A freelance writer and traveller who likes to explore the spiritual, literary and hidden gems of Adelaide and beyond.
Published January 28th 2021
Celebrating Tumby Bays Past, Present and Future
While travelling in the Eyre Peninsula in South Australia, it is worthwhile taking the opportunity to break the journey as part of the South Australia Silo Art Trail and Tumby Bay now boasts its own amazing silo art completed by mural artist Martin Ron. There is something awe-inspiring about seeing art on such a grand scale out in the open.
Tumby Bay Mural Project Argentinian artist Martin Ron was commissioned to create the Tumby Bay silo mural. The artist is an internationally recognised leader in large wall murals and has worked on sites around the world. He has stated that he wanted to create an art piece that reflected his impressions of what was unique to Tumby Bay. He spent several days developing his mural concept. During this time, he watched people swimming and jumping off the jetty and joined in himself, which forms part of an iconic tradition of Tumby Bay. The image was taken by a local photographer Robert Lang, in January 2014, of local boys Eli Carmody and Morris Webb jumping off the Tumby Bay jetty on a very hot summer's afternoon. The image is described as representing Tumby Bay's past, present and future.
The Tumby Bay silo murals were completed on April 13th, 2018 and were the third silos to be painted in South Australia. Overall, they are the 18th to be included in the Australian Silo Art Trail Collection. The Tumby Bay Silo Art also includes a Welcome to Country at the entrance to the viewing place. A reminder of the indigenous heritage of this place.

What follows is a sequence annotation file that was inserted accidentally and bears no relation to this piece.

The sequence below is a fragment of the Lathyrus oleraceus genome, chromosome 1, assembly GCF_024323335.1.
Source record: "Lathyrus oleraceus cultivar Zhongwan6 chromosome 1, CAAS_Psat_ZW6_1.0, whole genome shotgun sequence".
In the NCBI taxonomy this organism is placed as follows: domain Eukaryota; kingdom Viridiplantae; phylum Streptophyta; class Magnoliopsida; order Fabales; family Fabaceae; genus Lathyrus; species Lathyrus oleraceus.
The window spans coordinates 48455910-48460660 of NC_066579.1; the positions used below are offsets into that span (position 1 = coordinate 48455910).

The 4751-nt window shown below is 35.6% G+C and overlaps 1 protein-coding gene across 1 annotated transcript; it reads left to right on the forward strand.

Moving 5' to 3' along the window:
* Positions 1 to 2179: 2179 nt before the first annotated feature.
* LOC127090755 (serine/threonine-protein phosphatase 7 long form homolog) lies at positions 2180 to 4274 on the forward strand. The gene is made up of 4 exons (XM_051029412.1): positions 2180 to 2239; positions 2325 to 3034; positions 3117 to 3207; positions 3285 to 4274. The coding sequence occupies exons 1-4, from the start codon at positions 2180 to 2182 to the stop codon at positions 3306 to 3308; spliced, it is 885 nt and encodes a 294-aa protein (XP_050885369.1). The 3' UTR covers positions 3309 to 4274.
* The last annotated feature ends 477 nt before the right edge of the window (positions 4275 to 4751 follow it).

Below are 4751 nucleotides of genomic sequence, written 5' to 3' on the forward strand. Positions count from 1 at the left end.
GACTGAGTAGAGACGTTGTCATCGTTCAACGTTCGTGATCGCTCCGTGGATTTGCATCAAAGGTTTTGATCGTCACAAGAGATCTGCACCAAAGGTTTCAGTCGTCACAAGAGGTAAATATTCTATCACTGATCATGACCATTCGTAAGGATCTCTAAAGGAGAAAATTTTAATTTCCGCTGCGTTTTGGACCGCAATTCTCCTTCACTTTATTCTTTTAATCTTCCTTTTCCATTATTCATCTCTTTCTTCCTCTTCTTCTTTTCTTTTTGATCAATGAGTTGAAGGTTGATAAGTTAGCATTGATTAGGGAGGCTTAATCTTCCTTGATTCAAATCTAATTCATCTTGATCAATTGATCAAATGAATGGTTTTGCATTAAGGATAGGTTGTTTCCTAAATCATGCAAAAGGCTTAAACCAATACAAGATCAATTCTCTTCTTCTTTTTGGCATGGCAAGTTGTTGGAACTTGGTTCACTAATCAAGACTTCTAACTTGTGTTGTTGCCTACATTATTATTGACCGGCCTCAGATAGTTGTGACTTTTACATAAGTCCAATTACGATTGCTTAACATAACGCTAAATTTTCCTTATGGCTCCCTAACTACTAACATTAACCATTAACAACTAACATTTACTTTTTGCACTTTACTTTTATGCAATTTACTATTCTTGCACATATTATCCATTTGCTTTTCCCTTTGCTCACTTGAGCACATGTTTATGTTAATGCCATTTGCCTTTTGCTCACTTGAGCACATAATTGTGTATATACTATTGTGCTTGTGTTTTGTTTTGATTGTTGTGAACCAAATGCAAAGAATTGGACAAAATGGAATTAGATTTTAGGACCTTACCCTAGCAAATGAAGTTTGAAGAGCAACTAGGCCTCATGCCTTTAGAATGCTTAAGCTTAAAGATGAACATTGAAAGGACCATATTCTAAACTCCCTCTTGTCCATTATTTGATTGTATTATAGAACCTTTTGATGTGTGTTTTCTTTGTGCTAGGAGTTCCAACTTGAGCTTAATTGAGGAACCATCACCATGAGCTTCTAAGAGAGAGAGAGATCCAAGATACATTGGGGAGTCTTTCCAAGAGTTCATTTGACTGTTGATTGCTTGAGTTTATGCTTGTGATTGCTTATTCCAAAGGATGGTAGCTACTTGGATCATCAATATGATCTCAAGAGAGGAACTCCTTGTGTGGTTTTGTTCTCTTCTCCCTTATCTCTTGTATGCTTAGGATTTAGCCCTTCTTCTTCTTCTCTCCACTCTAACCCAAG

The Entrance to the Viewing Area for the Tumby Bay Silo Art image Jenny Esots
Viewing the Tumby Silos The Tumby Bay Silos cannot be seen properly from the Lincoln Highway. A special entrance has been made via Bratten Road, which is signposted from the main highway. The designated car park is suitable for caravans and motor-homes and is the best-suggested viewing area for photos.
The Avenue of Gums at the Tumby Bay Silo Art image Jenny Esots
The entrance takes the visitor along an avenue lined with gums. There is also a yarning circle and places to stop a sit for a while. It has been well landscaped and provides a good combination of art and nature.
The Yarning Circle for the Tumby Bay Silo Art image Jenny Esots
About the Artist Martin Ron was born in the province of Buenos Aires, Argentina and is one of Argentina's leading street artists. Mr Ron has worked in England, Spain and the USA and is considered to be one of the ten leading muralists in the world.
Strong Communities The Tumby Bay Silo Art project had the support of the Tumby Bay community, including mural project leader Dion Lebrun and the Tumby Bay committee members. It was also made possible through a 'Fund My Neighbourhood' grant and a strong community that got behind the project.
Tumby Bay is less than an hour away from Port Lincoln and only two hour's drive from Whyalla. The silo pit stop is worth making time for on your journey. Further Silo Art can be located on the Silo Art Trail website here.
Great article and photos Jenny. The silo mural is definitely awe-inspiring. It's re-cycling at its best. They have allowed small towns to put themselves on the map, so to speak, with economical advantages to the local communities.